Public Defender, San Francisco. 

Listener call-ins welcome beginning approximately 7:30: 415-841-4134. 

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4:36pm

Mon June 10, 2013
Education

Diana Diaries, Part 1: A lesson in teaching from a first-time instructor

Student teacher Diana Arbas in her classroom.
Karen Gordon

Diana Arbas, 27, is a student teacher at Oakland High School. She’s in a masters program at Mills College, where in order to earn her degree, she has to tackle a real classroom. Diana has the guidance of a more experienced teacher, known as a Cooperating Teacher, but the goal is for her to be able to stand on her own.

Oakland’s a hard city to teach in. Oakland High is in East Oakland. The student body is made up of kids with very diverse backgrounds, many from the poorest neighborhoods in the city. Not all come to the ninth grade ready to tackle that level of work.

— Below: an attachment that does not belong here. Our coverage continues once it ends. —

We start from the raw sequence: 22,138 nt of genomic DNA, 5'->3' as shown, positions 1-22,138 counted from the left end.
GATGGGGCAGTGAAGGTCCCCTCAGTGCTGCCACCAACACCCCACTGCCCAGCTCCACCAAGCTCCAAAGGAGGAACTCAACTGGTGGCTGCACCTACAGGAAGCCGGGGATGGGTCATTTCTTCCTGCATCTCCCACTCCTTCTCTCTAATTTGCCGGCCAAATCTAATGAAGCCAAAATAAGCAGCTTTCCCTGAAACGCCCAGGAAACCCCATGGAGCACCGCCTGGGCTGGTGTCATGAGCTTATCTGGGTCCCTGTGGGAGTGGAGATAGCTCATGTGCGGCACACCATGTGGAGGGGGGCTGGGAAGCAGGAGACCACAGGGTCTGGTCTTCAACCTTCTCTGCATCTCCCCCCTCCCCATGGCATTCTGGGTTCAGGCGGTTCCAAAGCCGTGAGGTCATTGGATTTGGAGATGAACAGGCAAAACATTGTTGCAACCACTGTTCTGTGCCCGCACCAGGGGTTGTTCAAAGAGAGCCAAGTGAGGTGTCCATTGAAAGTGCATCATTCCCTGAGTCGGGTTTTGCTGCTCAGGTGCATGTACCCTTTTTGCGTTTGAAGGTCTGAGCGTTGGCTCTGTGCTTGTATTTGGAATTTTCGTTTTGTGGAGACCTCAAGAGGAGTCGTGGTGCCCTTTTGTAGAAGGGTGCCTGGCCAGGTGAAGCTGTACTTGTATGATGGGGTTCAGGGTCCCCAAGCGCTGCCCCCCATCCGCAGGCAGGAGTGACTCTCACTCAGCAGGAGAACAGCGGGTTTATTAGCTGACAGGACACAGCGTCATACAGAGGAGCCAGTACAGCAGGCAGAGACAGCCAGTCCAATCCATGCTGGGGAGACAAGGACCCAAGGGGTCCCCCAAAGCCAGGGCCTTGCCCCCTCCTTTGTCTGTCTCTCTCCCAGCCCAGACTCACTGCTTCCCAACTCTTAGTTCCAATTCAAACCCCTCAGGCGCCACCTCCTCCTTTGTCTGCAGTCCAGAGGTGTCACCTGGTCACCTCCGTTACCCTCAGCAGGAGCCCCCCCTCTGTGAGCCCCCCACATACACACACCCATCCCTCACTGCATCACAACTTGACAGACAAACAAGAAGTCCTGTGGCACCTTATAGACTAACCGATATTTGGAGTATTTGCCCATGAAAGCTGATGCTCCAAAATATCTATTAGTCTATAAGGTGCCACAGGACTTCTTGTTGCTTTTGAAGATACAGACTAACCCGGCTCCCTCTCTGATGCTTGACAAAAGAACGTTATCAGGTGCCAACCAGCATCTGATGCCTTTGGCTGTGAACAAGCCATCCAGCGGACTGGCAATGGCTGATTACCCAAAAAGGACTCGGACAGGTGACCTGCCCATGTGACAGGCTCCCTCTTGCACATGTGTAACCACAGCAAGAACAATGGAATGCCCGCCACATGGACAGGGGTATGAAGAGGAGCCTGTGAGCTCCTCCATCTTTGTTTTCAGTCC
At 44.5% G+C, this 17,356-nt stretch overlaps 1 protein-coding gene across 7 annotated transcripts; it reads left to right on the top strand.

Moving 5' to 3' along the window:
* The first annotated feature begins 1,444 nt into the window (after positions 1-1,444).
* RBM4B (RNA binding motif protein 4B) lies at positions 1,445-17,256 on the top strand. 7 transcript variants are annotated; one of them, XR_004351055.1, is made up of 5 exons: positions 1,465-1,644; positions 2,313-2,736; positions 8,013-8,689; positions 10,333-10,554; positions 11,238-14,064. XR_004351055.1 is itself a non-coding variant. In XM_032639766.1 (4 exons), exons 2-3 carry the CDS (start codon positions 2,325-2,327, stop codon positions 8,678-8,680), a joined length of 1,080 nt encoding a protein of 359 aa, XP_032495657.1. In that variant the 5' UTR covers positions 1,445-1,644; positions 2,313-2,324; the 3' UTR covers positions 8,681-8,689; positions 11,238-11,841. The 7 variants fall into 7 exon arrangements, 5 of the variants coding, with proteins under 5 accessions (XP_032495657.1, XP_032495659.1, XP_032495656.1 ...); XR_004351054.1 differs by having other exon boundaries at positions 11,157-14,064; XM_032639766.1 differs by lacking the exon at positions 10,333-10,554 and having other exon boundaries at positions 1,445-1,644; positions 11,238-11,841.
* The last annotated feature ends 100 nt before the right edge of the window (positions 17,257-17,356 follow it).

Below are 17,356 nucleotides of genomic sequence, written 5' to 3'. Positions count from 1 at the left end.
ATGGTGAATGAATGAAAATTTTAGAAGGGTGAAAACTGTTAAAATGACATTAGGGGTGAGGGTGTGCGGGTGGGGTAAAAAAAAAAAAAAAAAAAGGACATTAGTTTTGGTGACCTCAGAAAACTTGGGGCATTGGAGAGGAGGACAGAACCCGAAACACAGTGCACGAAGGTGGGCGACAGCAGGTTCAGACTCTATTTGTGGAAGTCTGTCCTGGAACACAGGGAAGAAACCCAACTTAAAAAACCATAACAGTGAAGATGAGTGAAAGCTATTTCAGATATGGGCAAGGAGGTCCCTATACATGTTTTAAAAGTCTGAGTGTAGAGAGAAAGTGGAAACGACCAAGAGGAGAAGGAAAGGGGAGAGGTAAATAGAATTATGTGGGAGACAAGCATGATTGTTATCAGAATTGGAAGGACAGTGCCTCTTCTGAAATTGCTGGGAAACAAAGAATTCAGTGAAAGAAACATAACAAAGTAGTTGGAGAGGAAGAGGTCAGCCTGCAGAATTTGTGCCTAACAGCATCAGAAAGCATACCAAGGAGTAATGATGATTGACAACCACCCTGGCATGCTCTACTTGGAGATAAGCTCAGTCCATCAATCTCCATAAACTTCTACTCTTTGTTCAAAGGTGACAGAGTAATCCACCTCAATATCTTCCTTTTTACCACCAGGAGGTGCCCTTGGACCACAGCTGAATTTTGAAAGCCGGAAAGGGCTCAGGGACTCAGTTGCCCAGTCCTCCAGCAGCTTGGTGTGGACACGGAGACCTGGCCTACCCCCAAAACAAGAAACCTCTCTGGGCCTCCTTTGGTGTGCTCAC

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4:24pm

Mon June 10, 2013
It's All Politics

Lawmakers Work To Gauge Public Mood On NSA And Leaker

Originally published on Mon June 10, 2013 5:17 pm

Demonstrators hold signs supporting Edward Snowden in New York's Union Square Park, on Monday. Snowden, who says he worked as a contractor at the National Security Agency and the CIA, gave classified documents to reporters, making public two sweeping U.S. surveillance programs and touching off a national debate on privacy versus security.
Richard Drew AP

When it comes to secrets leaker Edward Snowden and the National Security Agency's phone records and Internet snooping, some in Congress face a dilemma.

Namely, how to read public opinion.

Speaking off the record, aides for Republican and Democratic House lawmakers told me they are getting constituent calls on both sides: from those urging that Snowden not be prosecuted and those insisting he should be.

An aide for one congressman told me her boss's staff was holding off on issuing a statement until it had the chance to further gauge the voters' mood.